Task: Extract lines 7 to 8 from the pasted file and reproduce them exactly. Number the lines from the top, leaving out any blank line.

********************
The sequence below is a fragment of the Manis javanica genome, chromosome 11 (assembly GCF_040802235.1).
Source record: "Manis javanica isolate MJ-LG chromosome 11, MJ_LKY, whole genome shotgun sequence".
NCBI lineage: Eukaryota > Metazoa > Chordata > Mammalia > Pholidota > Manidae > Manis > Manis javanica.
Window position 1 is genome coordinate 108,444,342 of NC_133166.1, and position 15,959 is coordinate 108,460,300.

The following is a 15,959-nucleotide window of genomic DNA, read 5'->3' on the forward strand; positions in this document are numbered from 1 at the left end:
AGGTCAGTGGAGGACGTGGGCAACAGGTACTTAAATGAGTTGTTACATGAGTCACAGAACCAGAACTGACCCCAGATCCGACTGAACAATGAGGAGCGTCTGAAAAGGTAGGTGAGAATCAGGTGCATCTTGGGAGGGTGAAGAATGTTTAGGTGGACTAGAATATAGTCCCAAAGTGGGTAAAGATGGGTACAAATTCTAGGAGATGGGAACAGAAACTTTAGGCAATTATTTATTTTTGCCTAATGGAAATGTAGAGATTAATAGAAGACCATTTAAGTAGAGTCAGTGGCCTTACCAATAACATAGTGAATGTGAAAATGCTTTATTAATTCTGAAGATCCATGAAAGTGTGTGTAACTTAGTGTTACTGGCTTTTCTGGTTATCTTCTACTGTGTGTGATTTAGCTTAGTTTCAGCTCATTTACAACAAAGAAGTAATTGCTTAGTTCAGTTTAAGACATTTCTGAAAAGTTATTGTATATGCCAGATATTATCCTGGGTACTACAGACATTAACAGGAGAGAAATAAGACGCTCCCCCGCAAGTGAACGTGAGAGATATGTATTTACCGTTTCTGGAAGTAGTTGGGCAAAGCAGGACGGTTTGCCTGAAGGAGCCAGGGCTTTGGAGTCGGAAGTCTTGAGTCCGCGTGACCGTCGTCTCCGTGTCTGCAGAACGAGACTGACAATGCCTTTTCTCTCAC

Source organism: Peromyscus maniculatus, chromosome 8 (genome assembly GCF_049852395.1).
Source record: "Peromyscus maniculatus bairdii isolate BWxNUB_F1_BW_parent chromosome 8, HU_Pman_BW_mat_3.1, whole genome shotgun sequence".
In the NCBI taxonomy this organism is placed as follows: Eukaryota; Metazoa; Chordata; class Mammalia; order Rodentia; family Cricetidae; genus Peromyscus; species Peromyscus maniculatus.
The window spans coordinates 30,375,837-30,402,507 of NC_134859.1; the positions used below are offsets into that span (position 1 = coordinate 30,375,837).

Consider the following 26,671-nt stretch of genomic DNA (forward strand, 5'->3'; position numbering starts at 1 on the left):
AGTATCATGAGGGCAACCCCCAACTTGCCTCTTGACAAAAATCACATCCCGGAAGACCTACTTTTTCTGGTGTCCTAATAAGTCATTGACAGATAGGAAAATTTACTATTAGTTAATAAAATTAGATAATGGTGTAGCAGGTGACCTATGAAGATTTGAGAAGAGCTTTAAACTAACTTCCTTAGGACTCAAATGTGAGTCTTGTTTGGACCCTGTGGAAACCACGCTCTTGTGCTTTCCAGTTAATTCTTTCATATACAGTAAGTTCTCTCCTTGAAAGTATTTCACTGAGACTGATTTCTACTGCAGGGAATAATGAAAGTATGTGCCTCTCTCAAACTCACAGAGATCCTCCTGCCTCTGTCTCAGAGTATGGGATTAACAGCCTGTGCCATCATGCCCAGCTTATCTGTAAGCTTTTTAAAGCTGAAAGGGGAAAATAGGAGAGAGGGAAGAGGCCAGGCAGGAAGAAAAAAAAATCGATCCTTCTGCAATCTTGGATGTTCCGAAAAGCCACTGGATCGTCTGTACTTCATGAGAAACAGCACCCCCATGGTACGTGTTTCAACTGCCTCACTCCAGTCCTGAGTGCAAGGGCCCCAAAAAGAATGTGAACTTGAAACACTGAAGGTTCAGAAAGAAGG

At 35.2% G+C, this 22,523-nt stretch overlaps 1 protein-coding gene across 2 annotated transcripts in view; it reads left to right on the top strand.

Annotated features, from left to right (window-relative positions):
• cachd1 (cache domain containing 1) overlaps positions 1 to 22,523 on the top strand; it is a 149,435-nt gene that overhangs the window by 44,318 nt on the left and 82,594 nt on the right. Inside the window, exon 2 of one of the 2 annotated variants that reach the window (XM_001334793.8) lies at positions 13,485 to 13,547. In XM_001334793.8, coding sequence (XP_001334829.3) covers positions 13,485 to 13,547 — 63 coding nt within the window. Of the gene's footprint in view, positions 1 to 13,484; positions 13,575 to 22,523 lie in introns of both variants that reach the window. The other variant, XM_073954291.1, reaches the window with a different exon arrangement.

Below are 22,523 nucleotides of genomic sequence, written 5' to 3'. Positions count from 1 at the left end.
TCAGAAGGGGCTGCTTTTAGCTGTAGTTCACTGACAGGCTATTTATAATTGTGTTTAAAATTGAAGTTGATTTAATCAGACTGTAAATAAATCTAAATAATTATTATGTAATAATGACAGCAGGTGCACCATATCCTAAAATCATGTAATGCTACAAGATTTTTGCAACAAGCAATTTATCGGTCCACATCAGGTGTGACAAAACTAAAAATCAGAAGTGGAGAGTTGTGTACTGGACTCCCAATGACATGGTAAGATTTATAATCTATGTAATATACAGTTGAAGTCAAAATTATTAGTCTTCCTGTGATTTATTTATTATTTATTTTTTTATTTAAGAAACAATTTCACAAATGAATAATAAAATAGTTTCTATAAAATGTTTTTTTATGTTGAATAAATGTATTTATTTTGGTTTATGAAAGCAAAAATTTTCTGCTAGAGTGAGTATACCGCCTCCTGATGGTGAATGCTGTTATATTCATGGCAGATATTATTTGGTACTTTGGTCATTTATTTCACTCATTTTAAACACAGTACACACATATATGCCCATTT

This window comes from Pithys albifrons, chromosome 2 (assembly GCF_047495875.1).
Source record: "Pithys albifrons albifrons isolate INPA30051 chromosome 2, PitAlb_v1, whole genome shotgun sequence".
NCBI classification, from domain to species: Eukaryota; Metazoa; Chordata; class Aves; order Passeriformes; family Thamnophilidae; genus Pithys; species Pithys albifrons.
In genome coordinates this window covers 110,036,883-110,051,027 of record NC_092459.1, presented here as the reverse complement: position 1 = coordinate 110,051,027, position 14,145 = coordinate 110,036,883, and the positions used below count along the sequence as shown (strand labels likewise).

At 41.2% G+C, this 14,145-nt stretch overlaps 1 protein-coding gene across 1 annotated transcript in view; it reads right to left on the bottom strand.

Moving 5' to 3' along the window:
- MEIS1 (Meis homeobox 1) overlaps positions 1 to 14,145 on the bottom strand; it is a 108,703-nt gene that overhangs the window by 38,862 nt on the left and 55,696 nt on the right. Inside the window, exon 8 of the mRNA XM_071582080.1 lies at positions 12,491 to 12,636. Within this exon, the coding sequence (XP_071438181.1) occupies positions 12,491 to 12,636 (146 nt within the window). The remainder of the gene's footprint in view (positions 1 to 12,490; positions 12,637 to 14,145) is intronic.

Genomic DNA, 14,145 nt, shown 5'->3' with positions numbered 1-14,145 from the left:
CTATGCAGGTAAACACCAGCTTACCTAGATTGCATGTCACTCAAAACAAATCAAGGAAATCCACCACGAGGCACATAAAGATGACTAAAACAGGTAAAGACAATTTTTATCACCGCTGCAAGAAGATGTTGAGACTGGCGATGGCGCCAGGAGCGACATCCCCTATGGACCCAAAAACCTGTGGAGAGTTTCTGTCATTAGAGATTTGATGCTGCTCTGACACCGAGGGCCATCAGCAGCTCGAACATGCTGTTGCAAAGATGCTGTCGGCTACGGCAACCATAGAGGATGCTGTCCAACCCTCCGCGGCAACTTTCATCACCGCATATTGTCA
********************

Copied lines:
Source organism: Peromyscus maniculatus, chromosome 8 (genome assembly GCF_049852395.1).
Source record: "Peromyscus maniculatus bairdii isolate BWxNUB_F1_BW_parent chromosome 8, HU_Pman_BW_mat_3.1, whole genome shotgun sequence".